(After two years, I’m starting to realize that this blog is a ten month blog – I practically forget about it in November and December. Oh well, it’s January so it’s time to start things up once again!)
Last year I posted African Violet Disaster – Pythium in which I described how my attempts to propagate african violets all failed because some potting mixed that I’d purchased must have contained pythium spores. This soil-born fungus is fatal to african violets. While most potting mixes that you purchase are sterilized, this experience made me a little wary of what might be in the potting mix that I bring home from the store.
This fall I ordered a couple of violets from Lyndon Lyon Greenhouses in Dolgeville, NY. The plants were packed well and arrived in great condition. But when I saw them, I knew that sooner rather than later I’d have to move them into larger pots since they arrived in small 2″ pots. That got me thinking about my last african violet disaster and hoping I could find a way to not repeat it.
While I’ve never had a problem with potting mix purchased at a particular garden center, I wanted to take an extra step to sterilize the soil just in case and to calm my concerns! I went online and found a number of different ways to sterilize potting mix, the majority of them involving baking the mix in the oven.
As I looked closer into this approach, I noted a few warnings that made me think twice about trying it. The first is that if you over-heat the mix, chemicals that are toxic to plants can develop. Talk about defeating the purpose of sterilizing. The other thing that put me off to the oven technique is that all of the sites say that baking potting mix smells terrible! If it were spring or summer and the windows were open I wouldn’t have given it much thought. But in the cold of winter with everything sealed up tightly, I wasn’t too excited about smelling up the house.
So I tried a different approach – the hot water method of potting mix sterilization. With this technique, you put the mix into a pot, pour boiling water over it and let it drain and then repeat the process two more times. This should be enough heat to kill any pathogens without overheating the mix. Also it limits the smell of sterilization. The only downside is that you can only sterilize small amounts of potting mix.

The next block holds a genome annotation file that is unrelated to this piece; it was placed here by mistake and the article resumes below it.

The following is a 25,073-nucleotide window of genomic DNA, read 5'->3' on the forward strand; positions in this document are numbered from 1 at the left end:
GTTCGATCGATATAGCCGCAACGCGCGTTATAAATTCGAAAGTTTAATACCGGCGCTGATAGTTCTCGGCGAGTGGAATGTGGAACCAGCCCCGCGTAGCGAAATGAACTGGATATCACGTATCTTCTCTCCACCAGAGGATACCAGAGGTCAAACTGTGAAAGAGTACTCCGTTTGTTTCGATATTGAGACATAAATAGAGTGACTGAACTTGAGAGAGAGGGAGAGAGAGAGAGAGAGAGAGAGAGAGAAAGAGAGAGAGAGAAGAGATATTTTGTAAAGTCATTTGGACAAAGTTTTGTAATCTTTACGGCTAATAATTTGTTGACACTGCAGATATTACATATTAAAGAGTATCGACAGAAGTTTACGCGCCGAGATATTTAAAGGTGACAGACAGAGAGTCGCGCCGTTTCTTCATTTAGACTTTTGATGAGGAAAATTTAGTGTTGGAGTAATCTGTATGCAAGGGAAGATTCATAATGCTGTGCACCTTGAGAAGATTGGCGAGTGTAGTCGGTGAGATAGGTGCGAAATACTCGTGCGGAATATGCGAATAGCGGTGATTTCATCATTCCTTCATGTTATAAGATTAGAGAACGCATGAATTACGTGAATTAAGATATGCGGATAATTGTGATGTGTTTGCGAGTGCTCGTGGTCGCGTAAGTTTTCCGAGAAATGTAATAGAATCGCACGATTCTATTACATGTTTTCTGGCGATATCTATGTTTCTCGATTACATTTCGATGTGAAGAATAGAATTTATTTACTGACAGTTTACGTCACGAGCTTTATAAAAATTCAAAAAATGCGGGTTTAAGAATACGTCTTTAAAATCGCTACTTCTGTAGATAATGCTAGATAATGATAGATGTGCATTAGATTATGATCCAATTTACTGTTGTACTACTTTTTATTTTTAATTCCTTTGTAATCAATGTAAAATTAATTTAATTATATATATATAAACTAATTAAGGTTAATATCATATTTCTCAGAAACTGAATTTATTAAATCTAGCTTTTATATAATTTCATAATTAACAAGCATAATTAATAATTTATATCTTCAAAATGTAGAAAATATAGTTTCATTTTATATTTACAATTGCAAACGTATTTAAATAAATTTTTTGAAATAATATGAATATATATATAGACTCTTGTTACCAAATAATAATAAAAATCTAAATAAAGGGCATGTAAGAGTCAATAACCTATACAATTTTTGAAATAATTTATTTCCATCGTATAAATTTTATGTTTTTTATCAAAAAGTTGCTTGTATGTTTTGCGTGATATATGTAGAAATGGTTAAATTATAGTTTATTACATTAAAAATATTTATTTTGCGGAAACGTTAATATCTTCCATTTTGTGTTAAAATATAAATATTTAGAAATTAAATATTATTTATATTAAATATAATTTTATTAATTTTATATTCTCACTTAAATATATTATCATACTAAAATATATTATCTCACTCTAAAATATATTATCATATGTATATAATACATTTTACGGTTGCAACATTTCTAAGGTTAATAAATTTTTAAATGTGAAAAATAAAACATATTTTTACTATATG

Since I was looking to transplant two african violets, a small amount of mix was fine with me. I took a clean 8″ clay pot, put a piece of paper towel over the drainage hole and then filled it about half full with potting mix. The first tea kettle of boiling water drained well but the second kettle didn’t. The paper towel had gotten clogged so I poked a small hole in it and the water drained easily. After allowing the third application of boiling water to drain, I had a clay pot about one-third full of potting mix that should be sterilized. The only problem was that it was too wet to use. So I loosened it up a little bit and put the pot aside to allow the mix to dry – the in the dry winter air of a heated home, it didn’t take long for the excess water to evaporate. In my next post I’ll show you how I used it.
While the process is a little tedious, if boiling water can limit pythium, I’ll be using this technique to sterilize all of the potting mix that I use with african violets.
The experiment has begun and only time will show how well it works…